One need not embrace a transcendental master plan or nature moving toward a unified single goal (e.g., God, or the end of history) to see purposeful activity deeply embedded in living things, and emerging often in diverse, unpredictable ways.
Pre- Uexküllian ignorance of animal Umwelten should be seen in terms of the history and methodology of science: focusing on one aspect of the environment, as science does to isolate objects for study, presents an abstracted, truncated version of the elements under study that eventually comes back to haunt those who over-generalized on the basis of an incomplete sample. For example, Max Delbrück’s decision to investigate life’s molecular mechanism by studying bacteriophages (bacterial viruses that do not have their own metabolism, making them easier to study) helped lead to an overemphasis on genes as the all-explanatory secret of life (Dyson, 1999). So, too, particle physics discovered the necessity of including the observer, her apparatus and measurements to fully account for observed behavior. And in thermodynamics, the initial simplified studies of matter and energy in thermally sealed systems was prematurely extrapolated to suggest that all natural systems inevitably become more disordered, even though most systems in the universe, including those of life, are not isolated in experimental boxes but open to material and energy transfer.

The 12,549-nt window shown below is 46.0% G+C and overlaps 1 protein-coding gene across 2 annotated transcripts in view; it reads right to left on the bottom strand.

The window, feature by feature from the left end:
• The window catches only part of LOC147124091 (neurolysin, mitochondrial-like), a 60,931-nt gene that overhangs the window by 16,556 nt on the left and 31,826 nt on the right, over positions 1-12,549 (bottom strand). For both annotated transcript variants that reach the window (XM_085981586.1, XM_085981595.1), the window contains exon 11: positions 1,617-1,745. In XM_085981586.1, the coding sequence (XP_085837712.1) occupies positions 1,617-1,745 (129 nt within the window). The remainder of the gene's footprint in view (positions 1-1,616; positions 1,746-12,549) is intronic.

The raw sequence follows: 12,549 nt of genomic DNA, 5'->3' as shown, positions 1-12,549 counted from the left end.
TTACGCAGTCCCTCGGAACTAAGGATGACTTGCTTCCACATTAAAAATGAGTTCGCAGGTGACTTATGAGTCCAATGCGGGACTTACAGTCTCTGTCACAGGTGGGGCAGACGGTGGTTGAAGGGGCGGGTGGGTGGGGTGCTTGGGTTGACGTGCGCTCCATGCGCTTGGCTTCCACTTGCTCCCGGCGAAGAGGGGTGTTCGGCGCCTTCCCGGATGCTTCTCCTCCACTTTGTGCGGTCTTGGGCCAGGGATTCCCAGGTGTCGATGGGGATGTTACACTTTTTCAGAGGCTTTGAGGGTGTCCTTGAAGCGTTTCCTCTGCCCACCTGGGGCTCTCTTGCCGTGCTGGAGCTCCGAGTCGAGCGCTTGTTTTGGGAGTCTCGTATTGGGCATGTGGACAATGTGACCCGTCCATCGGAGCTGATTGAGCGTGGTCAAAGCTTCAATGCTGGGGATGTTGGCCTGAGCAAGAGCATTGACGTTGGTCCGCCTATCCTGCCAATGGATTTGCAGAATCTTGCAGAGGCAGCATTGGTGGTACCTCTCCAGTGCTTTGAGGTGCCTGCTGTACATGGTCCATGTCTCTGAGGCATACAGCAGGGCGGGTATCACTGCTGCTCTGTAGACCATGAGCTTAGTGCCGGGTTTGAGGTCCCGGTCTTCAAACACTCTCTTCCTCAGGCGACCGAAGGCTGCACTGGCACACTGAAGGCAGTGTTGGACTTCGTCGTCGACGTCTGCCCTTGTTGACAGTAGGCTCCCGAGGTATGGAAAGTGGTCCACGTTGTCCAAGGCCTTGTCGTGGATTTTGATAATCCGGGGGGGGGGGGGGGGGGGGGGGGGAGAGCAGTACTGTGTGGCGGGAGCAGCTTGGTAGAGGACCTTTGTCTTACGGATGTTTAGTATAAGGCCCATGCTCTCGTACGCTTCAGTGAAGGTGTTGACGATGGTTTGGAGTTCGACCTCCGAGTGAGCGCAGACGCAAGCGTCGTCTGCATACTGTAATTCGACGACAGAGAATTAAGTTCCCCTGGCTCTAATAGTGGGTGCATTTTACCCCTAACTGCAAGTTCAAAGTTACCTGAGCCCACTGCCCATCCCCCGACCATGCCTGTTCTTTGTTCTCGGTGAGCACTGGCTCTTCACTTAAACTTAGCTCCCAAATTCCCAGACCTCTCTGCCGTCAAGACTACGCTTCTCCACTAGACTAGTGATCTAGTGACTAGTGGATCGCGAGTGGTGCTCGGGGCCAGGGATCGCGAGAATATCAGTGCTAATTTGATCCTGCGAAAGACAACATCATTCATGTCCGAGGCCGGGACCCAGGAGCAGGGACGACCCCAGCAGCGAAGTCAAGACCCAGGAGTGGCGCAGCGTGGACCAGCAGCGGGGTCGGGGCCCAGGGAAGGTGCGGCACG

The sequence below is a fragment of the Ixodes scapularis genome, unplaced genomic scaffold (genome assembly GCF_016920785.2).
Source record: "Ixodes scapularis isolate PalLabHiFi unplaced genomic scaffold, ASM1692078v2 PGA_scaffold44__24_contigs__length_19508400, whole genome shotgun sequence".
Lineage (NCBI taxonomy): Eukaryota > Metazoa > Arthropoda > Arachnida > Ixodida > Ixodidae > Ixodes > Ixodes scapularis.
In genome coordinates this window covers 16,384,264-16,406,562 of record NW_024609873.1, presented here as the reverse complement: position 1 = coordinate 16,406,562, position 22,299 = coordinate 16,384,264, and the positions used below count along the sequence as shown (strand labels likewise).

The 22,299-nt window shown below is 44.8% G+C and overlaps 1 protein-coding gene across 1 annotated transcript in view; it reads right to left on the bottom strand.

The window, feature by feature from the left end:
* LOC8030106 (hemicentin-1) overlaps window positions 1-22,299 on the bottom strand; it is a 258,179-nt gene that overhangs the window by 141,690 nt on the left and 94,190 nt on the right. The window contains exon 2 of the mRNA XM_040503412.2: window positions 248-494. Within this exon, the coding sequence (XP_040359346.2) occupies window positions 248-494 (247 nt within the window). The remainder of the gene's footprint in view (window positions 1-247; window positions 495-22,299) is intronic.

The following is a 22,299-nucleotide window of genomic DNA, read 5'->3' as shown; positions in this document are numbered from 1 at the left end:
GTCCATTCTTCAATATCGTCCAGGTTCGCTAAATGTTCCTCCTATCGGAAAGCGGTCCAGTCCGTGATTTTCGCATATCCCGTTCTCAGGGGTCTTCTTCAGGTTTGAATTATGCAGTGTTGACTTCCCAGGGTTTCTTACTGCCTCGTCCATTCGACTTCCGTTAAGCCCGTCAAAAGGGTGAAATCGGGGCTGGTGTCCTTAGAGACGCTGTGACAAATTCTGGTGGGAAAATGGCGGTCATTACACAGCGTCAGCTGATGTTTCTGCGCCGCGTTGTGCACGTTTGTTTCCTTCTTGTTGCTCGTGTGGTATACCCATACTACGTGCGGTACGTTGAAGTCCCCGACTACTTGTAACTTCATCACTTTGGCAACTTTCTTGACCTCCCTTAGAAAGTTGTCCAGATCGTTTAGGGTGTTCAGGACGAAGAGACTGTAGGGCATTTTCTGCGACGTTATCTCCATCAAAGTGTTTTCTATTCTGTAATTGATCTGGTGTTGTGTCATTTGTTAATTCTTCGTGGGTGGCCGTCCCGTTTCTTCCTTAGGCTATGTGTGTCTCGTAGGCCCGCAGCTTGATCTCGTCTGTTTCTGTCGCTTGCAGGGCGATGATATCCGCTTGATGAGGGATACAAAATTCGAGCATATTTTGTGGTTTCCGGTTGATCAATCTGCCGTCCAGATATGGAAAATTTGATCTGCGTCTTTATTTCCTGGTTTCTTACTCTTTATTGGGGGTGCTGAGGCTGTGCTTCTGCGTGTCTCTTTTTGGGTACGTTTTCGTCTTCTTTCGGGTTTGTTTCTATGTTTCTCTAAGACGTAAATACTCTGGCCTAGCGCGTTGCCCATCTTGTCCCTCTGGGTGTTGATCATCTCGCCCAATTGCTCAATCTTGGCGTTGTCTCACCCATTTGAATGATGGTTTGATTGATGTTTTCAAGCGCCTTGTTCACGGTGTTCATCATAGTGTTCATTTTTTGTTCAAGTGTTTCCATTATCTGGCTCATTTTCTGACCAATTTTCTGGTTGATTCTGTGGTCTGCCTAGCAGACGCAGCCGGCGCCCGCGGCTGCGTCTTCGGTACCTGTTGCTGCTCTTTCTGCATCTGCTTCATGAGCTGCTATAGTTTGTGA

The phenomenon might be described as the return of the scientifically repressed: what is excluded for the sake of experimental simplicity eventually shows itself to be relevant after all. Behaviorism, explaining animals in terms only of their external behavior, is a logical development of the expeditious exclusion of the dimension of living perception, methodologically bracketed by a Church-savvy Descartes, and swept under the rug by a Faustian science drunk on the dream of an all- encompassing materialistic monism (Jonas 1979).
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